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Exponential growth versus linear growth II

Alignments to Content Standards: F-LE.A.3


Using a scientific calculator, Alex makes the following table listing values of $(1.001)^x$ and $2x$ for a few inputs:

$x$ $(1.001)^x$ $2x$
1 1.001 2
10 1.01004512 20
50 1.05124483 100
100 1.10511570 200
500 1.64830942 1000

Alex concludes from the table that the values of $2x$ grow faster than the values of $1.001^{x}$ so that $$ 2x > (1.001)^x $$ for all positive values of $x$. Is Alex correct? Explain how you know.

IM Commentary

Exponential functions with a base larger than one eventually exceed in value any given linear (or polynomial) function if the value of the input is sufficiently large. When the base is very close to 1, however, the exponential function will look like a linear function for small values of $x$: $(1+a)^x$ is approximately equal to $1 + a x$ for small values of $x$. The closer $a$ is to zero, the larger the range of values of $x$ for which this approximation applies. In this problem, $a = \frac{1}{1000}$ and once $x$ is 500, the value of $(1.001)^x$ is noticeably different from $1 + \frac{x}{1000}$.

Although a calculator can and should be used on this problem, more value will be gained from the task by thinking about the function values than by simply having a calculator plot graphs. This aspect of the task is emphasized in the second solution.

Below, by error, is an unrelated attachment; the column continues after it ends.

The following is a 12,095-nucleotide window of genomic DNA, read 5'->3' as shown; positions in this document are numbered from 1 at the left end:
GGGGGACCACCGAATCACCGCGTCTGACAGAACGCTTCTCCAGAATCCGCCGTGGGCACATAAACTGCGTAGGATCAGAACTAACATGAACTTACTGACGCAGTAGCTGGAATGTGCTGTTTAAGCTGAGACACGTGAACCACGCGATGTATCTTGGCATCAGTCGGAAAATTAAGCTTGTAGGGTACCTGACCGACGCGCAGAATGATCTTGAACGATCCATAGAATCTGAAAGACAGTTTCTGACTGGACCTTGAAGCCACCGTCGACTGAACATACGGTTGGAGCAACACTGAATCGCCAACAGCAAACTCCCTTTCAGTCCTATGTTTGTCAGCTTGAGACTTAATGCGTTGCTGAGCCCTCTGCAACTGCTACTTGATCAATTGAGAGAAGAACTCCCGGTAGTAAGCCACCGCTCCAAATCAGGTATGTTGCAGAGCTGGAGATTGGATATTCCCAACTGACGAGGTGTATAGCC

Solution: 1. Continuing the table

Notice in the table that for the smaller values of $x$ which Alex has plugged in, $1.001^x$ grows roughly like $$ 1 + \frac{x}{1000}. $$ If this behavior were to persist, then $2x$ would always remain larger than $1.001^x$ because its slope, two, is much steeper. However, toward the end of the table, it appears as if the values of $1.001^x$ are beginning to grow a little faster. Plugging in some more values of $x$ confirms this trend and shows that in fact $1.001^x$ eventually takes a larger value than $2x$, once $x$ is large enough.

$x$ $1.001^x$ $2x$
1000 2.71692393 2000
5000 148.0428362 10000
10000 21916.68134 20000

Continuing the table would reveal that the accelerating growth of $1.001^x$ persists as larger and larger $x$ values are plugged in.

Solution: 2. Estimation

A scientific calculator is not necessary to find a value of $x$ where $$ 1.001^x > 2x. $$ Write $1.001$ as $1 + \frac{1}{1000}$ and observe that $$ \left(1 + \frac{1}{1000}\right)^{1000} > 2. $$ To see this, note that the expanded form of $\left(1+\frac{1}{1000}\right)^{1000}$ contains a one (coming from the product of one thousand ones) and also one thousand terms of the form $1^{999} \times \frac{1}{1000} = \frac{1}{1000}$, coming by choosing $\frac{1}{1000}$ from one of the thousand factors and $1$ from the other 999 factors. All of the other terms are positive and so we have shown the inequality. Raising both sides of the inequality to the $n^{th}$ power gives $$ \left(1 + \frac{1}{1000}\right)^{1000n} > 2^n. $$

Choose $x = 1000n$ where $n$ satisfies $$ 2^n > 2000n. $$ Then we have \begin{eqnarray*} \left(1 + \frac{1}{1000}\right)^{x} &=& \left(\left(1 + \frac{1}{1000}\right)^{1000}\right)^n\\ &\geq& 2^n \\ &>& 2000n\\ &=& 2x. \end{eqnarray*} Recall that $2^{10}$ is a bit over 1000 (1024), and that $2^5=32$, so $2^{15}$ clearly exceeds $1000 \cdot 2 \cdot 15 = 2000 \cdot 15 =30,000$. So, $2^n> 2000n$ when $n = 15$. It then follows, choosing $x = 1000n$, that $$ \left(1+ \frac{1}{1000}\right)^{15000} > 2 \cdot 15000. $$ This value of $x$ is larger than the one found with solution 1 but did not require a calculator to find.